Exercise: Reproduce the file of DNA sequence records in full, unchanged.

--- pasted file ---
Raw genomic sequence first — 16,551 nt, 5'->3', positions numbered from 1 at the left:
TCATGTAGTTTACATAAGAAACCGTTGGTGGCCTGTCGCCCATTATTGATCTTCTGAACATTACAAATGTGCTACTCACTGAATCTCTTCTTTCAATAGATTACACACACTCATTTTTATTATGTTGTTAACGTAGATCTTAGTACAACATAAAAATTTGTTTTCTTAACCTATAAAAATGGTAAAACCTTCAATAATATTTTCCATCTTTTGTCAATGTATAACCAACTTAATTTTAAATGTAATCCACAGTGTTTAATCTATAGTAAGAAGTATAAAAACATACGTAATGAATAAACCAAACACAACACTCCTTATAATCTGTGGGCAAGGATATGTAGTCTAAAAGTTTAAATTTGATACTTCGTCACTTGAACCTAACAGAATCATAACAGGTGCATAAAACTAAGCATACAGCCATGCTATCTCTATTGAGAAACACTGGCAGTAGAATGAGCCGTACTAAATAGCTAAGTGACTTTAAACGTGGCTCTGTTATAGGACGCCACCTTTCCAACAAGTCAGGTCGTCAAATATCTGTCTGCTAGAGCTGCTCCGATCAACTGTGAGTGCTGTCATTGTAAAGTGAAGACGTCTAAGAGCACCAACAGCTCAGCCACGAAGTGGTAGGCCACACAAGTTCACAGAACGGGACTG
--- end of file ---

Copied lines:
Raw genomic sequence first — 16,551 nt, 5'->3', positions numbered from 1 at the left:
TCATGTAGTTTACATAAGAAACCGTTGGTGGCCTGTCGCCCATTATTGATCTTCTGAACATTACAAATGTGCTACTCACTGAATCTCTTCTTTCAATAGATTACACACACTCATTTTTATTATGTTGTTAACGTAGATCTTAGTACAACATAAAAATTTGTTTTCTTAACCTATAAAAATGGTAAAACCTTCAATAATATTTTCCATCTTTTGTCAATGTATAACCAACTTAATTTTAAATGTAATCCACAGTGTTTAATCTATAGTAAGAAGTATAAAAACATACGTAATGAATAAACCAAACACAACACTCCTTATAATCTGTGGGCAAGGATATGTAGTCTAAAAGTTTAAATTTGATACTTCGTCACTTGAACCTAACAGAATCATAACAGGTGCATAAAACTAAGCATACAGCCATGCTATCTCTATTGAGAAACACTGGCAGTAGAATGAGCCGTACTAAATAGCTAAGTGACTTTAAACGTGGCTCTGTTATAGGACGCCACCTTTCCAACAAGTCAGGTCGTCAAATATCTGTCTGCTAGAGCTGCTCCGATCAACTGTGAGTGCTGTCATTGTAAAGTGAAGACGTCTAAGAGCACCAACAGCTCAGCCACGAAGTGGTAGGCCACACAAGTTCACAGAACGGGACTG